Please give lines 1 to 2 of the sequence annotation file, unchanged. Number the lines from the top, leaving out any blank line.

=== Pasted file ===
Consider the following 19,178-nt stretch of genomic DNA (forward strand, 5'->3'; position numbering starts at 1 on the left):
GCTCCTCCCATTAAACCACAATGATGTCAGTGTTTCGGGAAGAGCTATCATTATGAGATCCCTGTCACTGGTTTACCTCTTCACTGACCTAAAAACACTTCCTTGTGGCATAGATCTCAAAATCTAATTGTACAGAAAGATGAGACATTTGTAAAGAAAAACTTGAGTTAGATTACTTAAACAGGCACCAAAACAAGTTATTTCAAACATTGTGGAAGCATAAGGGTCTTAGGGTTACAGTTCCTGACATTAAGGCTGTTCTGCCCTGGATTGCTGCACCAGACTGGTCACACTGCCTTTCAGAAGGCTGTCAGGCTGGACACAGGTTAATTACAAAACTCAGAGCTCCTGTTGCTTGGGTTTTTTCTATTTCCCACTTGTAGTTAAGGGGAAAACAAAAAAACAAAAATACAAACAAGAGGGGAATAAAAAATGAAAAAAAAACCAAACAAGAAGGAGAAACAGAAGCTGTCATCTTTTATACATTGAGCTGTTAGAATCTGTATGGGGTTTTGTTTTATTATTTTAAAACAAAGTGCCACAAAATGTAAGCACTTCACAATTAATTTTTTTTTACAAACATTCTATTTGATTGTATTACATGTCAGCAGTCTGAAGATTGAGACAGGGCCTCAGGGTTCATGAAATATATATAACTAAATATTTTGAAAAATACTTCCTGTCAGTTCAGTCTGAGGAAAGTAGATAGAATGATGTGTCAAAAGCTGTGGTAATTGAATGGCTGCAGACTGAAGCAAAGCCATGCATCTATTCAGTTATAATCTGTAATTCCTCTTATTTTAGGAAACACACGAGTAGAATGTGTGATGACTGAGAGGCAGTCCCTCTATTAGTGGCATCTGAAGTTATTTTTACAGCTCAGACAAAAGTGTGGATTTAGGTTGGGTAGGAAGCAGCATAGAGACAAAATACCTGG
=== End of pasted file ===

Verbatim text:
Consider the following 19,178-nt stretch of genomic DNA (forward strand, 5'->3'; position numbering starts at 1 on the left):
GCTCCTCCCATTAAACCACAATGATGTCAGTGTTTCGGGAAGAGCTATCATTATGAGATCCCTGTCACTGGTTTACCTCTTCACTGACCTAAAAACACTTCCTTGTGGCATAGATCTCAAAATCTAATTGTACAGAAAGATGAGACATTTGTAAAGAAAAACTTGAGTTAGATTACTTAAACAGGCACCAAAACAAGTTATTTCAAACATTGTGGAAGCATAAGGGTCTTAGGGTTACAGTTCCTGACATTAAGGCTGTTCTGCCCTGGATTGCTGCACCAGACTGGTCACACTGCCTTTCAGAAGGCTGTCAGGCTGGACACAGGTTAATTACAAAACTCAGAGCTCCTGTTGCTTGGGTTTTTTCTATTTCCCACTTGTAGTTAAGGGGAAAACAAAAAAACAAAAATACAAACAAGAGGGGAATAAAAAATGAAAAAAAAACCAAACAAGAAGGAGAAACAGAAGCTGTCATCTTTTATACATTGAGCTGTTAGAATCTGTATGGGGTTTTGTTTTATTATTTTAAAACAAAGTGCCACAAAATGTAAGCACTTCACAATTAATTTTTTTTTACAAACATTCTATTTGATTGTATTACATGTCAGCAGTCTGAAGATTGAGACAGGGCCTCAGGGTTCATGAAATATATATAACTAAATATTTTGAAAAATACTTCCTGTCAGTTCAGTCTGAGGAAAGTAGATAGAATGATGTGTCAAAAGCTGTGGTAATTGAATGGCTGCAGACTGAAGCAAAGCCATGCATCTATTCAGTTATAATCTGTAATTCCTCTTATTTTAGGAAACACACGAGTAGAATGTGTGATGACTGAGAGGCAGTCCCTCTATTAGTGGCATCTGAAGTTATTTTTACAGCTCAGACAAAAGTGTGGATTTAGGTTGGGTAGGAAGCAGCATAGAGACAAAATACCTGG